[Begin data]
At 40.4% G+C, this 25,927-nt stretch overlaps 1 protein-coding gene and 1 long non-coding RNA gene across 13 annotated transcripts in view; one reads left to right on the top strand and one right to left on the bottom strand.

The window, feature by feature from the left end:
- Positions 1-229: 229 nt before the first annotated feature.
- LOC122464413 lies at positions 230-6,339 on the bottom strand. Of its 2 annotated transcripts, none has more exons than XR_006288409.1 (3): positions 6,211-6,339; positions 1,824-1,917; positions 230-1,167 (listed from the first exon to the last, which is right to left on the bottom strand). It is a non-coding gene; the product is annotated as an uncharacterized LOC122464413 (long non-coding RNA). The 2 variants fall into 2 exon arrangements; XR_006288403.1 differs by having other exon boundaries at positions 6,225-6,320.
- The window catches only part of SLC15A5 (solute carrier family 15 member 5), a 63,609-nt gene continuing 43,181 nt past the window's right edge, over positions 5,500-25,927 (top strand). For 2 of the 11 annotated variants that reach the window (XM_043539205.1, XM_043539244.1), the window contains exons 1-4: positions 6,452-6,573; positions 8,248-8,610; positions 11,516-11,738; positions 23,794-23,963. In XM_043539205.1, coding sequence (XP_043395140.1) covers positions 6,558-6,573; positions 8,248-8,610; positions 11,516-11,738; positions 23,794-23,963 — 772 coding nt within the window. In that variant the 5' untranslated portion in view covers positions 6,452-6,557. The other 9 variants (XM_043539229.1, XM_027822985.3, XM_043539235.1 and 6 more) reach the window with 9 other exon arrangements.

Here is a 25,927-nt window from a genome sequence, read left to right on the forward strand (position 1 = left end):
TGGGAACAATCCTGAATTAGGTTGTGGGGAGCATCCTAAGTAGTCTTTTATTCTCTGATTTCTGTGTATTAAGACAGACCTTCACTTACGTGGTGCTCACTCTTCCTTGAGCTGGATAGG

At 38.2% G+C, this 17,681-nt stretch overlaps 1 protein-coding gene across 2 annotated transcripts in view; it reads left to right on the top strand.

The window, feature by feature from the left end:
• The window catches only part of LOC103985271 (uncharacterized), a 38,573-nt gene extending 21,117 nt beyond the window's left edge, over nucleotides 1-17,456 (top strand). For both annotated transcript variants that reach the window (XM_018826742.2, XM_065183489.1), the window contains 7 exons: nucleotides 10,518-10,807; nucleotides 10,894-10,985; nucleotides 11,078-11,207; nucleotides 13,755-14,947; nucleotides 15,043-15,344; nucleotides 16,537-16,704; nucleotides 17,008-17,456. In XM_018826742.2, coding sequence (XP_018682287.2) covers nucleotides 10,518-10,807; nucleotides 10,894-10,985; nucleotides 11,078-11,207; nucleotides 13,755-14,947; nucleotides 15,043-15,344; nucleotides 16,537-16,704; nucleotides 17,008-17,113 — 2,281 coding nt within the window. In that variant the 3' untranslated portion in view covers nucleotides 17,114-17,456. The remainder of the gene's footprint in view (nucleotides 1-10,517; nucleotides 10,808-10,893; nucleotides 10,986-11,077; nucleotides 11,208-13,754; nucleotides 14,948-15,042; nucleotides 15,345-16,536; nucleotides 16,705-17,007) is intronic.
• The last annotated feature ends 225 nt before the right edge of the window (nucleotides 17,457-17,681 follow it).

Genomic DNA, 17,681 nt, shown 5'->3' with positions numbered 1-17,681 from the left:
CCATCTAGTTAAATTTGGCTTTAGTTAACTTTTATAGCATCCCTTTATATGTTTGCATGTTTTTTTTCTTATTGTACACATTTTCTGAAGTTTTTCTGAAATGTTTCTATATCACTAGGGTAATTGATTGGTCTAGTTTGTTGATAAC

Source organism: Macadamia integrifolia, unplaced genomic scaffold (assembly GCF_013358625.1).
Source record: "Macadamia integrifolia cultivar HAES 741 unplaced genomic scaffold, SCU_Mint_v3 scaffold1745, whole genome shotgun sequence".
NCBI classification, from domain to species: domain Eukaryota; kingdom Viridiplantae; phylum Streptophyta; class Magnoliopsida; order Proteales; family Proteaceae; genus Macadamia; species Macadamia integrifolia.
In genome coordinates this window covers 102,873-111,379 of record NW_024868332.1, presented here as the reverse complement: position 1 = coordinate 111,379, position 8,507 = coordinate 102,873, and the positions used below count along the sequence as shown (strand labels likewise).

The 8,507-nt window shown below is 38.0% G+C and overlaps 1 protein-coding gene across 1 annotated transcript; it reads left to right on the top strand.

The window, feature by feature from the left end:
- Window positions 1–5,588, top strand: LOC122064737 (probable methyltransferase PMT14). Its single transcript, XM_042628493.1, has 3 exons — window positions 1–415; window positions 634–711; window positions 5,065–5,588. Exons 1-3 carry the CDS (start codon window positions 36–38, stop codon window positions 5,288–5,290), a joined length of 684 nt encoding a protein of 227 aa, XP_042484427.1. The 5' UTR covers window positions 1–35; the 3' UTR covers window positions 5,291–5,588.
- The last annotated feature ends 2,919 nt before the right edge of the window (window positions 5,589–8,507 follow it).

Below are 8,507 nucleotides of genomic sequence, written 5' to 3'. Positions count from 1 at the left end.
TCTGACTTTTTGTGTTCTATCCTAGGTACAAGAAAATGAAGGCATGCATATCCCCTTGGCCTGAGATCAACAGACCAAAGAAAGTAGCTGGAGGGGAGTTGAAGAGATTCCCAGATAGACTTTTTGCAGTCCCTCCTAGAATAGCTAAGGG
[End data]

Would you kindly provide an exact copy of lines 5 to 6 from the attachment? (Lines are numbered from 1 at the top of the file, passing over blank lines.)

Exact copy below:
- The window catches only part of SLC15A5 (solute carrier family 15 member 5), a 63,609-nt gene continuing 43,181 nt past the window's right edge, over positions 5,500-25,927 (top strand). For 2 of the 11 annotated variants that reach the window (XM_043539205.1, XM_043539244.1), the window contains exons 1-4: positions 6,452-6,573; positions 8,248-8,610; positions 11,516-11,738; positions 23,794-23,963. In XM_043539205.1, coding sequence (XP_043395140.1) covers positions 6,558-6,573; positions 8,248-8,610; positions 11,516-11,738; positions 23,794-23,963 — 772 coding nt within the window. In that variant the 5' untranslated portion in view covers positions 6,452-6,557. The other 9 variants (XM_043539229.1, XM_027822985.3, XM_043539235.1 and 6 more) reach the window with 9 other exon arrangements.

Here is a 25,927-nt window from a genome sequence, read left to right on the forward strand (position 1 = left end):